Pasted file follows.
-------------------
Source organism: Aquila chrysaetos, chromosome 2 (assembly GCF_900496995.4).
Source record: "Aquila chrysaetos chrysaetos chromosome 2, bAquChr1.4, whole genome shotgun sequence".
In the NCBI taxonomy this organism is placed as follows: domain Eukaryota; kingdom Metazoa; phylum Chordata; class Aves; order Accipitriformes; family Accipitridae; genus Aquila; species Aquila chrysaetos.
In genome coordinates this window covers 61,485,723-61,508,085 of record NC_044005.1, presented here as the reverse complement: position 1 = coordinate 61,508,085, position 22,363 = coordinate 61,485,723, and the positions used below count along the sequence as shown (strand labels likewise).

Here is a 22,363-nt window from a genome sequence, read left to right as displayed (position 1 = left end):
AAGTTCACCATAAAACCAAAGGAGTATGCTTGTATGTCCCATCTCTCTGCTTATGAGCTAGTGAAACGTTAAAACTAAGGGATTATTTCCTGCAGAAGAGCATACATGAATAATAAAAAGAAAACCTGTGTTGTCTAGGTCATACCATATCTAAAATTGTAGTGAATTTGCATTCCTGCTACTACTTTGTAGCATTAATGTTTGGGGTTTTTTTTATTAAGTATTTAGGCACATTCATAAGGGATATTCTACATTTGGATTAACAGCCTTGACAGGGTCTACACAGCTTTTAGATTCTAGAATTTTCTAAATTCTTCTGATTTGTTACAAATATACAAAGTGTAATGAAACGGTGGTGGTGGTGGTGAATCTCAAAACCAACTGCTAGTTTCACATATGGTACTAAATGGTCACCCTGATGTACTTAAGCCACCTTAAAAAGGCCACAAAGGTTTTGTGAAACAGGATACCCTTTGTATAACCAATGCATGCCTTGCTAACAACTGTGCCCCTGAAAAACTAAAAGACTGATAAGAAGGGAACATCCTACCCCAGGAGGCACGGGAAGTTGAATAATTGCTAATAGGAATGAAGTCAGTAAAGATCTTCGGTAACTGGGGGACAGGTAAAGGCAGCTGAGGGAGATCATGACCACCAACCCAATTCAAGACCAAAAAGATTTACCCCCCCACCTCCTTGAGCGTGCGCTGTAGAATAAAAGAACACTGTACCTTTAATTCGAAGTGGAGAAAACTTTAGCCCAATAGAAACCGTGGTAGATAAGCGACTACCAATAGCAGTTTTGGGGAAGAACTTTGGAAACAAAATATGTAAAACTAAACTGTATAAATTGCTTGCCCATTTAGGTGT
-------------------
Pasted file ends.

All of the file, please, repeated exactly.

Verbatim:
Source organism: Aquila chrysaetos, chromosome 2 (assembly GCF_900496995.4).
Source record: "Aquila chrysaetos chrysaetos chromosome 2, bAquChr1.4, whole genome shotgun sequence".
In the NCBI taxonomy this organism is placed as follows: domain Eukaryota; kingdom Metazoa; phylum Chordata; class Aves; order Accipitriformes; family Accipitridae; genus Aquila; species Aquila chrysaetos.
In genome coordinates this window covers 61,485,723-61,508,085 of record NC_044005.1, presented here as the reverse complement: position 1 = coordinate 61,508,085, position 22,363 = coordinate 61,485,723, and the positions used below count along the sequence as shown (strand labels likewise).

Here is a 22,363-nt window from a genome sequence, read left to right as displayed (position 1 = left end):
AAGTTCACCATAAAACCAAAGGAGTATGCTTGTATGTCCCATCTCTCTGCTTATGAGCTAGTGAAACGTTAAAACTAAGGGATTATTTCCTGCAGAAGAGCATACATGAATAATAAAAAGAAAACCTGTGTTGTCTAGGTCATACCATATCTAAAATTGTAGTGAATTTGCATTCCTGCTACTACTTTGTAGCATTAATGTTTGGGGTTTTTTTTATTAAGTATTTAGGCACATTCATAAGGGATATTCTACATTTGGATTAACAGCCTTGACAGGGTCTACACAGCTTTTAGATTCTAGAATTTTCTAAATTCTTCTGATTTGTTACAAATATACAAAGTGTAATGAAACGGTGGTGGTGGTGGTGAATCTCAAAACCAACTGCTAGTTTCACATATGGTACTAAATGGTCACCCTGATGTACTTAAGCCACCTTAAAAAGGCCACAAAGGTTTTGTGAAACAGGATACCCTTTGTATAACCAATGCATGCCTTGCTAACAACTGTGCCCCTGAAAAACTAAAAGACTGATAAGAAGGGAACATCCTACCCCAGGAGGCACGGGAAGTTGAATAATTGCTAATAGGAATGAAGTCAGTAAAGATCTTCGGTAACTGGGGGACAGGTAAAGGCAGCTGAGGGAGATCATGACCACCAACCCAATTCAAGACCAAAAAGATTTACCCCCCCACCTCCTTGAGCGTGCGCTGTAGAATAAAAGAACACTGTACCTTTAATTCGAAGTGGAGAAAACTTTAGCCCAATAGAAACCGTGGTAGATAAGCGACTACCAATAGCAGTTTTGGGGAAGAACTTTGGAAACAAAATATGTAAAACTAAACTGTATAAATTGCTTGCCCATTTAGGTGT